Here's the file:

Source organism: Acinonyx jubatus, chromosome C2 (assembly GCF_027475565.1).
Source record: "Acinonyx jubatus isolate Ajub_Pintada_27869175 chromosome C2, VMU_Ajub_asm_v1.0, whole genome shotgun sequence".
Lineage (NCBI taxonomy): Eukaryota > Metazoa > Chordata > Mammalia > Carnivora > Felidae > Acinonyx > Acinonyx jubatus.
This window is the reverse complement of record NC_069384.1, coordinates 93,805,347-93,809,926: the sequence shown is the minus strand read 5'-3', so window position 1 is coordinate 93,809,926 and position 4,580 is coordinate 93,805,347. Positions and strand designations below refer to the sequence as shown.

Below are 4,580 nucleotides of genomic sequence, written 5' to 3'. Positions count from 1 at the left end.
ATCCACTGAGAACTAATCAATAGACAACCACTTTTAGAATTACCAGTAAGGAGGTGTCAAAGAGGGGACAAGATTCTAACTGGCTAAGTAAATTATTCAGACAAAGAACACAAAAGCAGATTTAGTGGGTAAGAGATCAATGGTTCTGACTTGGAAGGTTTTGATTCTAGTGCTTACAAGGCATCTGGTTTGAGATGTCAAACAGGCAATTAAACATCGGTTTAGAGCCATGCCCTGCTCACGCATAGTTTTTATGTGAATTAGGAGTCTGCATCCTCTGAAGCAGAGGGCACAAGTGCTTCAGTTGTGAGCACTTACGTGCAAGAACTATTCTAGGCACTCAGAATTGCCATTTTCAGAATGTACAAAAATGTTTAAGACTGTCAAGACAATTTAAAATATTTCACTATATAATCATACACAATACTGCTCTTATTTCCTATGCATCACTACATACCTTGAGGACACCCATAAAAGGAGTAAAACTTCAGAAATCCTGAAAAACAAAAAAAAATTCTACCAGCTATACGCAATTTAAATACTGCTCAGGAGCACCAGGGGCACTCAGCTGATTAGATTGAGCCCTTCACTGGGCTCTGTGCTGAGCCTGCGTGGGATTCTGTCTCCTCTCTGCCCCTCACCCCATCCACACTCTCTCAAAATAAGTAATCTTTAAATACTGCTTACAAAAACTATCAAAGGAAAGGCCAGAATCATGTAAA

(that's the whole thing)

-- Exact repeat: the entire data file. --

Source organism: Acinonyx jubatus, chromosome C2 (assembly GCF_027475565.1).
Source record: "Acinonyx jubatus isolate Ajub_Pintada_27869175 chromosome C2, VMU_Ajub_asm_v1.0, whole genome shotgun sequence".
Lineage (NCBI taxonomy): Eukaryota > Metazoa > Chordata > Mammalia > Carnivora > Felidae > Acinonyx > Acinonyx jubatus.
This window is the reverse complement of record NC_069384.1, coordinates 93,805,347-93,809,926: the sequence shown is the minus strand read 5'-3', so window position 1 is coordinate 93,809,926 and position 4,580 is coordinate 93,805,347. Positions and strand designations below refer to the sequence as shown.

Below are 4,580 nucleotides of genomic sequence, written 5' to 3'. Positions count from 1 at the left end.
ATCCACTGAGAACTAATCAATAGACAACCACTTTTAGAATTACCAGTAAGGAGGTGTCAAAGAGGGGACAAGATTCTAACTGGCTAAGTAAATTATTCAGACAAAGAACACAAAAGCAGATTTAGTGGGTAAGAGATCAATGGTTCTGACTTGGAAGGTTTTGATTCTAGTGCTTACAAGGCATCTGGTTTGAGATGTCAAACAGGCAATTAAACATCGGTTTAGAGCCATGCCCTGCTCACGCATAGTTTTTATGTGAATTAGGAGTCTGCATCCTCTGAAGCAGAGGGCACAAGTGCTTCAGTTGTGAGCACTTACGTGCAAGAACTATTCTAGGCACTCAGAATTGCCATTTTCAGAATGTACAAAAATGTTTAAGACTGTCAAGACAATTTAAAATATTTCACTATATAATCATACACAATACTGCTCTTATTTCCTATGCATCACTACATACCTTGAGGACACCCATAAAAGGAGTAAAACTTCAGAAATCCTGAAAAACAAAAAAAAATTCTACCAGCTATACGCAATTTAAATACTGCTCAGGAGCACCAGGGGCACTCAGCTGATTAGATTGAGCCCTTCACTGGGCTCTGTGCTGAGCCTGCGTGGGATTCTGTCTCCTCTCTGCCCCTCACCCCATCCACACTCTCTCAAAATAAGTAATCTTTAAATACTGCTTACAAAAACTATCAAAGGAAAGGCCAGAATCATGTAAA